Diary of the Dead is going to split critics. The film snobs who can’t handle a populist movie with a brain will groan (as many did quite audibly at the screening I attended). The hard-core Romero fans looking for Savini-style gore will be disheartened by the film’s focus on the internal (although there is one glorious zombie moment involving a defibrillator).
This is a pity, because Diary of the Dead is a gutsy and energetic film that believes in its audience more than Land of the Dead ever did. Romero made something of a mistake going to the big studios. He’s always been a more instinctive and playful filmmaker when working the indie turf. Land‘s blunt gas nozzle through the windshield has been replaced by more intriguing symbolism, such as a deaf Amish farmer now giddily grenading the dead and an overturned American flag hanging from a dormitory wall.
One of the film’s opening shots, taken from a television camera just as the dead are coming alive, is masterful satire. The camera zooms in on a driver chewing on a sandwich and crew voices mutter snarky comments over this private moment. A crew member asks an ambulance to move out of frame because it’s blocking the shot. Never mind that the camera is set up in front of a hospital.
Told from the perspective of college filmmakers who see the (again unexplained) rising of the dead as an opportunity to record “a part of history,” Diary is a claustrophobic assault on media culture. “I just want to record it,” chants Jason Creed like a creed. He’s the director of the film-within-the-film, The Death of Death. And while his fellow students are initially uncomfortable, they become distressingly accustomed to having cameras in their faces. Some may decry the “amateur” acting, but when Romero has his actors mug for the camera, it’s symptomatic of a disease more pervasive than the zombies. At one point, just before entering an abandoned house, Creed tells his cadre to stop so that he can get a good wide angle shot. The voice of reason (so dissolute that he clings to a first edition of Dickens and seems, like Abigail’s Party‘s Laurence, more taken with the cover) is an alcoholic professor named Maxwell, named perhaps after the mathematician who proved that light was an electromagnetic wave and who thus made cinema and DV possible. Maxwell’s weapon of choice is not a gun, but a bow and arrow, which suggests that Romero’s affinity for chivalry — seen most prominently in his underrated film Knightriders — still holds.
Sharing a confined miasma similar to Day of the Dead, Diary champions cramped interiors over dystopic vistas. The only way of relating to fellow humans is through text messages and YouTube videos. The only real safety is a sealed panic room in a gated manor, a more socially isolating milieu than Dawn of the Dead‘s shopping mall. Its characters access the Internet not to check in on loved ones, but to upload footage. And why the need to promulgate information? As one of the filmmakers explains, “News is always horseshit. That’s how they sell soap.”
One gets the sense that Romero has been building up his fury for quite some time. His fiery stance suggests that an act of rebellion has less to do with improving human conditions and everything to do with seizing an alt-media fief. His characters prefer fully loaded cameras over the assurance of escape. “I can’t leave without the camera,” says Creed, who willfully keeps himself plugged into the wall to charge his battery while pals battle zombies. But Romero hasn’t quite abandoned his hippie idealism. The filmmakers find a number of National Guardsman — “all the folks without suntans” — who have holed up in one town with a stockpile. There’s a righteous and palliative solution to gentrification when the head points out, “We got the power,” and is even munificent with supplies when one of the students stands up to him. But in the face of chaos, honor, like all civilized tenets, goes south. Another faction shows up later, but its commander is wild-eyed and predatory, but still honorable enough to leave weapons.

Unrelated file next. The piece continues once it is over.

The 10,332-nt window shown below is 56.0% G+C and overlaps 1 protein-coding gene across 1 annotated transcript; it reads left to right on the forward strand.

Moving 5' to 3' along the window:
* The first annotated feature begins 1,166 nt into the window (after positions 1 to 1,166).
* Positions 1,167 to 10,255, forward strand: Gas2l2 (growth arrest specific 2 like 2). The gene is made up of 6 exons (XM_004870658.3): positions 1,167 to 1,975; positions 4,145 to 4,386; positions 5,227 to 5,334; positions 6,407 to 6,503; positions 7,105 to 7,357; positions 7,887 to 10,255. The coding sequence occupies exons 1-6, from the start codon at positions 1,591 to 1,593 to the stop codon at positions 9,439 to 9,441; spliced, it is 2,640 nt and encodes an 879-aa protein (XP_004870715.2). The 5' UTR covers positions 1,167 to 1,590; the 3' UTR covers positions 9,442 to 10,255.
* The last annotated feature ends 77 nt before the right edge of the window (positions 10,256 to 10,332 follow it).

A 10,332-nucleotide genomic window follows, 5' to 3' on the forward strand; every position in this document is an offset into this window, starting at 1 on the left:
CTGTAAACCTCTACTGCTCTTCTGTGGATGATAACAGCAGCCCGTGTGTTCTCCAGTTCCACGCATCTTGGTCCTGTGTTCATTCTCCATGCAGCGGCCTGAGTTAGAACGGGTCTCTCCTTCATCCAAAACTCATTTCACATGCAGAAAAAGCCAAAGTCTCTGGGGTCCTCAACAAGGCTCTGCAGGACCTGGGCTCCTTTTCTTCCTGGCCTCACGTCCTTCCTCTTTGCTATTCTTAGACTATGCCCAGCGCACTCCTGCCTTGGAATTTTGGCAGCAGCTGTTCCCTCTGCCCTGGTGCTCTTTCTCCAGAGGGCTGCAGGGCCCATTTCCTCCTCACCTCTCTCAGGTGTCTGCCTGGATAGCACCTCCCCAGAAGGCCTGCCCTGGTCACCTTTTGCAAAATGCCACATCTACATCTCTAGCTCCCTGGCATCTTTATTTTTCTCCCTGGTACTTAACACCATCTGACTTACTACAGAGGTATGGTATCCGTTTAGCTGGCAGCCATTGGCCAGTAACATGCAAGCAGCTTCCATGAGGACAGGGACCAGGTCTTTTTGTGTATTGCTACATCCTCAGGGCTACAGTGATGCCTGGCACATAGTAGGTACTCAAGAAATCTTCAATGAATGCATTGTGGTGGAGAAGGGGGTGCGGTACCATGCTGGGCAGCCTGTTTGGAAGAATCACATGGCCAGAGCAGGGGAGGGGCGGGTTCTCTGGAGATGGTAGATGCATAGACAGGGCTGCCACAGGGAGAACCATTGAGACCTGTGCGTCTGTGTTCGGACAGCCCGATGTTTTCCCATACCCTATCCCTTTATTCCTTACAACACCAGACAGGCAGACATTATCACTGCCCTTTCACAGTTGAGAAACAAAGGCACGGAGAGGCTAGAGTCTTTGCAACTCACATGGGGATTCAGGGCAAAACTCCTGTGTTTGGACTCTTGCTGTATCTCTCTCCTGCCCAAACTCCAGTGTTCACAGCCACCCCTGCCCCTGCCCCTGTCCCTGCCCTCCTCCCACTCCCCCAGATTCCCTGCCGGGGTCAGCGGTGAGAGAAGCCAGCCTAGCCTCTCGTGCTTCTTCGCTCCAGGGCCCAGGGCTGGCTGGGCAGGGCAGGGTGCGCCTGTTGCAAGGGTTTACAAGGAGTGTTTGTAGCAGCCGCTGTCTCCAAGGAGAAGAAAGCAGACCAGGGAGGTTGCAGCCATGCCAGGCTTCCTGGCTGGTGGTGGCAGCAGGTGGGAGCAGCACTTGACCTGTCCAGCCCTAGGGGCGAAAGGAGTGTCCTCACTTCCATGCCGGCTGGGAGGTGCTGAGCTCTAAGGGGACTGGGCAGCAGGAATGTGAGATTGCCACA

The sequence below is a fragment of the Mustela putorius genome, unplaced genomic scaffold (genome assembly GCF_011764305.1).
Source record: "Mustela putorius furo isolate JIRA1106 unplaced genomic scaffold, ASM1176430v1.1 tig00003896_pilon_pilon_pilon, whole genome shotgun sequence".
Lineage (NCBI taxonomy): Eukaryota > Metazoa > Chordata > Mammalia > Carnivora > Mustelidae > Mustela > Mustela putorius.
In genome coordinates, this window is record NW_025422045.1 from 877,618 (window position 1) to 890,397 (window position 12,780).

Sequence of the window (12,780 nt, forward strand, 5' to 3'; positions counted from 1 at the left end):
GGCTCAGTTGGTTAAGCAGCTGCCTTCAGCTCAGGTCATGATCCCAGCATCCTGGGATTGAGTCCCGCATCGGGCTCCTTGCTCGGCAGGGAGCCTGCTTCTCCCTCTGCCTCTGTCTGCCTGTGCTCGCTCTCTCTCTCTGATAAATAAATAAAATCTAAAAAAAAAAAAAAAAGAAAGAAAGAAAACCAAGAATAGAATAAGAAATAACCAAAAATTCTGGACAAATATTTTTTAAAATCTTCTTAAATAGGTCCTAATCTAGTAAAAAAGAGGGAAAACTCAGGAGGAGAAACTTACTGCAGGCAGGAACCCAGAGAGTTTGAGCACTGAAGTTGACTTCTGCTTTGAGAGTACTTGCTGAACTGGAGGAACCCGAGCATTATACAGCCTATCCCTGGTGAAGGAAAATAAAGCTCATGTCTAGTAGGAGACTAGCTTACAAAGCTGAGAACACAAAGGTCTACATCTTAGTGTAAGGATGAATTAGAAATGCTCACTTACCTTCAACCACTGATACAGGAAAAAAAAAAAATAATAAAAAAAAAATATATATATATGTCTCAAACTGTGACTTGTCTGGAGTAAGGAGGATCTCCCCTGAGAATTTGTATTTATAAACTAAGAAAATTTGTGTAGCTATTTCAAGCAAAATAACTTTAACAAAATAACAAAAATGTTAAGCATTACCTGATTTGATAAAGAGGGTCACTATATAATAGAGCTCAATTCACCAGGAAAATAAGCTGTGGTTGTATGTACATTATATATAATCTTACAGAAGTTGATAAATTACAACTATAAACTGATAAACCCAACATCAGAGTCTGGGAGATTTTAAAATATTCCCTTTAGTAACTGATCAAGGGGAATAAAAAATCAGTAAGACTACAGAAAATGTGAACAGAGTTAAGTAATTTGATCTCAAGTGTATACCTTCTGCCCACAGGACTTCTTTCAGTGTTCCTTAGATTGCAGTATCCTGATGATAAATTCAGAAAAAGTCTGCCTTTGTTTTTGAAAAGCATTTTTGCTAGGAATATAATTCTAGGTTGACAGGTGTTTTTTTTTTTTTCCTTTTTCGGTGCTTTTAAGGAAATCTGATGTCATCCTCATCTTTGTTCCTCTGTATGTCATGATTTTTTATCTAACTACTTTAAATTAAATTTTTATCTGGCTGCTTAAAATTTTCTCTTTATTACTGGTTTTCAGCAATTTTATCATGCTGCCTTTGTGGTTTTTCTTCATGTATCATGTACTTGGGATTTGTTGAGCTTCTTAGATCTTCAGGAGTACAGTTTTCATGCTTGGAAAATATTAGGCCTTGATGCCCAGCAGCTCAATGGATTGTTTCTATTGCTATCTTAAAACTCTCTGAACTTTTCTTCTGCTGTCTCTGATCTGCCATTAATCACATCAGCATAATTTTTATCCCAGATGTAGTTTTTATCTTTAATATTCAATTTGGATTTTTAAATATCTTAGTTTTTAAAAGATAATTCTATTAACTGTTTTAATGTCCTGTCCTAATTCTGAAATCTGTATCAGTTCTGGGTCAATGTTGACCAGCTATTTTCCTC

Adam Swica’s cinematography favors crisp and steely digital blues. The visuals remain cold and rampant even when a camera is shoved in the face of a young woman trying to remain calm after driving over a number of zombies. “How do you feel?” asks Creed, unable to discern the tangible trauma.
At times, Romero overplays his hand. While I could accept the double entendre of “shooting” that comes near the film’s finale, montages of catastrophe with Full Metal Jacket-style narration were unnecessary, particularly when nestled with such hokey lines as “It’s interesting what we find out what we’re capable of becoming.” One character even escapes with the line “Don’t mess with Texas” and needless musical accompaniment, an overly cornball tone at odds with the film’s more serious questions.
Nevertheless, Romero’s reboot (along with the forthcoming movie, The Signal) suggests that independent horror may very well be the only place where filmmakers are likely to kick against the hypocrisies of media. If Diary is not quite a masterpiece to rank up with Night or Dawn, it does signal a fantastic return to form.